The worlds he conjures are full of terror and mischief. One of the novellas in his latest book, “Strange Weather,” tells of a gun massacre. Another recounts a bout of inclement weather that sends lethal shards of crystal raining down on unsuspecting residents of Boulder, Colo.
Joe Hill — a pen name used by Joe Hillstrom King, the son of Stephen King — has an eye for the macabre.
When Hill trained his eye on “Jaws,” 40 years after Steven Spielberg’s tale of a man-eating great white shark first smashed box-office records in the summer of 1975, the writer saw something that prickled his skin with goose bumps and jolted him from his seat at a movie theater in Newington, N.H.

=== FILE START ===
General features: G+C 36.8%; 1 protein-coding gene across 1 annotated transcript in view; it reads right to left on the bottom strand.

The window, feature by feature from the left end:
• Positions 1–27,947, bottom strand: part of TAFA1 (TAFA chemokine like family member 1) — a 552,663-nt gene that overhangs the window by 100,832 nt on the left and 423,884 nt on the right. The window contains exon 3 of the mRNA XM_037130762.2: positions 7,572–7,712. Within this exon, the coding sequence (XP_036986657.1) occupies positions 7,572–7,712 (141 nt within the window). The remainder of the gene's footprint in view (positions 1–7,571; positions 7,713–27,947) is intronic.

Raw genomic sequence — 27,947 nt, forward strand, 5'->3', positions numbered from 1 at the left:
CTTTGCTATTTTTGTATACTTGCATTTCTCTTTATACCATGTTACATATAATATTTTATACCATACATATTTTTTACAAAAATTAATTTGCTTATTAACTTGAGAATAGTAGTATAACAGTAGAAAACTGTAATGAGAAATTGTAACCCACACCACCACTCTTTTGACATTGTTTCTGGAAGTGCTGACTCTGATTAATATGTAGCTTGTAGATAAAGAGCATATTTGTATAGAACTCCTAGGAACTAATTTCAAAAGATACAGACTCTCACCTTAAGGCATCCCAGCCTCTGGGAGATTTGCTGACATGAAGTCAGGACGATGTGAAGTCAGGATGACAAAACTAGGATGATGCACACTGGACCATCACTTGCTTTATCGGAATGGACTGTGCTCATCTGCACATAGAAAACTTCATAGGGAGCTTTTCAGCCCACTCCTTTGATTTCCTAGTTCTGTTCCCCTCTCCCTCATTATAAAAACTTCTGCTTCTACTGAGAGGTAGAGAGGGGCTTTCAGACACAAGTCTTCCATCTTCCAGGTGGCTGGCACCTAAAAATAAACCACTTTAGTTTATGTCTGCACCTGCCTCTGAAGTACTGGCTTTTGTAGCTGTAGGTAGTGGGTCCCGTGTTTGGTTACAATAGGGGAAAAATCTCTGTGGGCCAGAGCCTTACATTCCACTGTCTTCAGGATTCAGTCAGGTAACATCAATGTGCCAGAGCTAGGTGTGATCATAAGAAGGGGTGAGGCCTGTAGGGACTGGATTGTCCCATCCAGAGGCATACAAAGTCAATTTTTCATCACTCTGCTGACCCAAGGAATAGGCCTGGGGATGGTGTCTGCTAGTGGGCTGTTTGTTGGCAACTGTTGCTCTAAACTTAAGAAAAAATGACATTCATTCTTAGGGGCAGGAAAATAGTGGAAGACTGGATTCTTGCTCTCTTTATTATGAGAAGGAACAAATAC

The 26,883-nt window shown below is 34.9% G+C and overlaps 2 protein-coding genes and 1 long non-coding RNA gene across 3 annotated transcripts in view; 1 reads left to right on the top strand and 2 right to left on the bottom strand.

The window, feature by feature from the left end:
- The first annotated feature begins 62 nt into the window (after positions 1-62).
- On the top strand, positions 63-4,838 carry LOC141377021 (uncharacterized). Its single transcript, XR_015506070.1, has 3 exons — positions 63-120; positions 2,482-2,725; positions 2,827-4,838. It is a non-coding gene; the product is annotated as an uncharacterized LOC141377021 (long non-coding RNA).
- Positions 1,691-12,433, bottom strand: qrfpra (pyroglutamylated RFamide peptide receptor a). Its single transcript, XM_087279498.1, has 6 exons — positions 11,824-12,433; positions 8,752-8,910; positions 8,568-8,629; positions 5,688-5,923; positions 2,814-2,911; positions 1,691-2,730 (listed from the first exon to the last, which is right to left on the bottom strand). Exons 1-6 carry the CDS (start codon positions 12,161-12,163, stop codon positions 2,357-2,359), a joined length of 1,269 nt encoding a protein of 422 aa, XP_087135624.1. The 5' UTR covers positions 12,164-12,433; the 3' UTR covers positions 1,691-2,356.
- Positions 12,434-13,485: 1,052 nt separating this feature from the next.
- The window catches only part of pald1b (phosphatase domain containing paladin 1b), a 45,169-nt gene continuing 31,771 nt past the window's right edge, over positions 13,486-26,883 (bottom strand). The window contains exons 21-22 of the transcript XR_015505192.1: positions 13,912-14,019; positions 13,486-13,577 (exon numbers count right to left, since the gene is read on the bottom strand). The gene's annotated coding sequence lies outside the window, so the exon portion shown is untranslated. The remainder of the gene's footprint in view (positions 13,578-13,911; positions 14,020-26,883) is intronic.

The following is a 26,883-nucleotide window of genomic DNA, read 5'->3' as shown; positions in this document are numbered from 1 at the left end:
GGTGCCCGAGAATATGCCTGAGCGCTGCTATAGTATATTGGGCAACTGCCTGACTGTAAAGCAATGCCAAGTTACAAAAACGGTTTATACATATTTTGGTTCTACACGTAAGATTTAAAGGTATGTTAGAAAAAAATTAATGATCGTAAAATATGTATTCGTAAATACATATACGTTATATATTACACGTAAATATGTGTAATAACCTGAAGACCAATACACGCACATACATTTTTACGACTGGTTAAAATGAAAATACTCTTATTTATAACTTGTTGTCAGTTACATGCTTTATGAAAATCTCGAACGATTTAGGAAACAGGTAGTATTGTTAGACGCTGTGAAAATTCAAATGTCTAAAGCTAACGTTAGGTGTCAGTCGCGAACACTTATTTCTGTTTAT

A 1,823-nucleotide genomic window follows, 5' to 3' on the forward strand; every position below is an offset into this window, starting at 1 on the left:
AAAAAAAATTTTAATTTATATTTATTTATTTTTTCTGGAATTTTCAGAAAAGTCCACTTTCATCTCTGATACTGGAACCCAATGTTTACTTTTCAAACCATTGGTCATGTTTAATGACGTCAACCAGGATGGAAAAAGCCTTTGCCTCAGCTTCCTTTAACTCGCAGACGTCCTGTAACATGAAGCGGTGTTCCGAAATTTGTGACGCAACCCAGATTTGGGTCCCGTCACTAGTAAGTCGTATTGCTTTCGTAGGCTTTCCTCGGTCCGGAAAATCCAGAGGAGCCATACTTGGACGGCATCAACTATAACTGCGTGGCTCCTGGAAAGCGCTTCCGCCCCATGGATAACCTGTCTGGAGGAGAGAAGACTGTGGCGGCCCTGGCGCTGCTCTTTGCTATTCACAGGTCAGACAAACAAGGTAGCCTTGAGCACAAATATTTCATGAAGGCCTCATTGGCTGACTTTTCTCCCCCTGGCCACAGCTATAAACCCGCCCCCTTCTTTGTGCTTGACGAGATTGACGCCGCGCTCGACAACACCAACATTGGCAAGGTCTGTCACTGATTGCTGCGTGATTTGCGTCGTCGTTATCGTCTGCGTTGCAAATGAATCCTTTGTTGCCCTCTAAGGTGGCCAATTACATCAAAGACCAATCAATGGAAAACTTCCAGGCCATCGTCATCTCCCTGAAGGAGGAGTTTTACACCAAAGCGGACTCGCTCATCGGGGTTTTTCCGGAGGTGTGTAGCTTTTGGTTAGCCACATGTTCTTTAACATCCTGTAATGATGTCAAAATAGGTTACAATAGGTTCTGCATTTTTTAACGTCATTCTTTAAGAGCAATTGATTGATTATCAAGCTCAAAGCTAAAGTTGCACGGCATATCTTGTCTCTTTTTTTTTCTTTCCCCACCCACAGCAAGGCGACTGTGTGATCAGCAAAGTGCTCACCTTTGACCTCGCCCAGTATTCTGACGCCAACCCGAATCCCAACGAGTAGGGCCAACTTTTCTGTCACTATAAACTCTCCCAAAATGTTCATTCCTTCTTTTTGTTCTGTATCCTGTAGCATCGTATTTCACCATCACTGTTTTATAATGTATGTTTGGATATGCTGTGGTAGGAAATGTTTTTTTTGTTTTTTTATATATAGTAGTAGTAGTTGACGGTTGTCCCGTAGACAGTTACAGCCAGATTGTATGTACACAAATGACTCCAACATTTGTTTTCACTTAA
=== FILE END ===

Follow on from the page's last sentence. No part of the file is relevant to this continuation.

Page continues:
It wasn’t the marauding of the marine antagonist that stupefied him, but rather the fleeting appearance of an extra cast in a crowd scene approximately 54 minutes and 2 seconds into the film. The young woman seemed to have the same visage he had recently seen in a composite sketch of the victim of a grisly murder that has stumped police on the far reaches of Cape Cod for 44 years.